Nuclear energy an option for Gulf states

11 April 2007

Nuclear policies are at very early stages and their political context clouded, but even oil-rich Gulf nations are considering turning to nuclear to meet their energy needs.

Officials from the Gulf Cooperation Council (GCC) - Bahrain, Kuwait, Oman, Qatar, Saudi Arabia and the United Arab Emirates - have already announced their interest in a possible shared nuclear program. Speaking in January, Saudi foreign minister Prince Saud Al Faisal said that any nuclear program would be developed "under strict controls and with peaceful intentions, to be an example for any country seeking to adopt the technology without any intention to join the nuclear arms race." In early March, foreign ministers attending the 102nd session of the GCC were briefed on talks held by the GCC secretary general and the International Atomic Energy Agency (IAEA), although no details on the outcome of these talks were reported.

Meanwhile, Jordan, which is not an oil producer, has announced plans to build its first nuclear power plant by 2015. According to energy minister Khaled Sharida, the country would like to use nuclear energy for electricity and seawater desalination and his staff are "working on a timetable for implementing the project." During a regional tour to Saudi Arabia, Oman and Jordan, IAEA director general Mohamed ElBaradei reiterated the Agency's readiness to "help Jordan to benefit from nuclear energy for peaceful purposes" and said that an IAEA team would be dispatched next week to look into Jordan's plans. The Jordanian parliament is expected to vote on a bill on the use of nuclear energy for peaceful purposes on 18 April.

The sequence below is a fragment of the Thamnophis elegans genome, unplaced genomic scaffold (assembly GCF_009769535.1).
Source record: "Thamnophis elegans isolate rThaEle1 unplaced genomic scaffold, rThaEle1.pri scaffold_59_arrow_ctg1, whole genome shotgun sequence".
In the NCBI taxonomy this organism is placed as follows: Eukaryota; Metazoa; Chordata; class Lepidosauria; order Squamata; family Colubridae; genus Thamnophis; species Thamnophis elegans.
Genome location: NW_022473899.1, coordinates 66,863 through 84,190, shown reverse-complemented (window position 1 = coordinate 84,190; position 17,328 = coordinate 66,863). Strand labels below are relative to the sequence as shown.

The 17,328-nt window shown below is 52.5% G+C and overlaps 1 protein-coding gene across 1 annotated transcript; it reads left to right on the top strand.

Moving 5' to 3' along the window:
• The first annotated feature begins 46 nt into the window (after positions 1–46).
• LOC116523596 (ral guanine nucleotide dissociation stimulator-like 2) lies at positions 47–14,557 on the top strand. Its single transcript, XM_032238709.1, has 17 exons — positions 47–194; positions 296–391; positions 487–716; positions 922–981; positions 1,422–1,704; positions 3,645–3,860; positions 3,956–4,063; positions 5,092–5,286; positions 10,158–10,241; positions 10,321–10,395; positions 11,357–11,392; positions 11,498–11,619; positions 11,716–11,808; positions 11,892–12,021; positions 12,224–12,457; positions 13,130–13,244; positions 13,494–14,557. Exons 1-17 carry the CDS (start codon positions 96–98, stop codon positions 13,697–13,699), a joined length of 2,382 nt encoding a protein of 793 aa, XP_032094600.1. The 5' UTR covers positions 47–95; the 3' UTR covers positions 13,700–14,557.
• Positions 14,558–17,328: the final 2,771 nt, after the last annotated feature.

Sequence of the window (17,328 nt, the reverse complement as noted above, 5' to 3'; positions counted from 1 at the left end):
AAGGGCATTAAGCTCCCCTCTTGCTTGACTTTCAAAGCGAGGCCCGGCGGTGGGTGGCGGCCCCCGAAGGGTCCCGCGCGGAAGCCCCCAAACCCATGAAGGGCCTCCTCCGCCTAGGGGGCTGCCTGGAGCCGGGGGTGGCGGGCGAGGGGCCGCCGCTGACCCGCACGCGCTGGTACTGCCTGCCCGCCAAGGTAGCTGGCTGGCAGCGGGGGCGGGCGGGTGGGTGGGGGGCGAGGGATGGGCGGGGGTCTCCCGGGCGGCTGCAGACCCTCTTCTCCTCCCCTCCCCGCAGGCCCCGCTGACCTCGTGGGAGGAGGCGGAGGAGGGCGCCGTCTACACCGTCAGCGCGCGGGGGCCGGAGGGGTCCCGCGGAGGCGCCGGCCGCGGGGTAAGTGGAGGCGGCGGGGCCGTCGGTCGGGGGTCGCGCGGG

Even Algeria, Africa's largest gas exporter, is looking into nuclear. Speaking on the eve of the 6th Gas Conference in Qatar, oil minister Chakib Khelil told reporters that that Algeria is planning to build nuclear power stations to meet rising demand for electricity and intends to pass a law later this year to allow the development of nuclear power plants. However, like most other countries in the region, it does not look likely that Algeria will start building a nuclear plant any time soon. "We expect to sign an agreement for a nuclear plant in the next 20 to 25 years," Khelil said.

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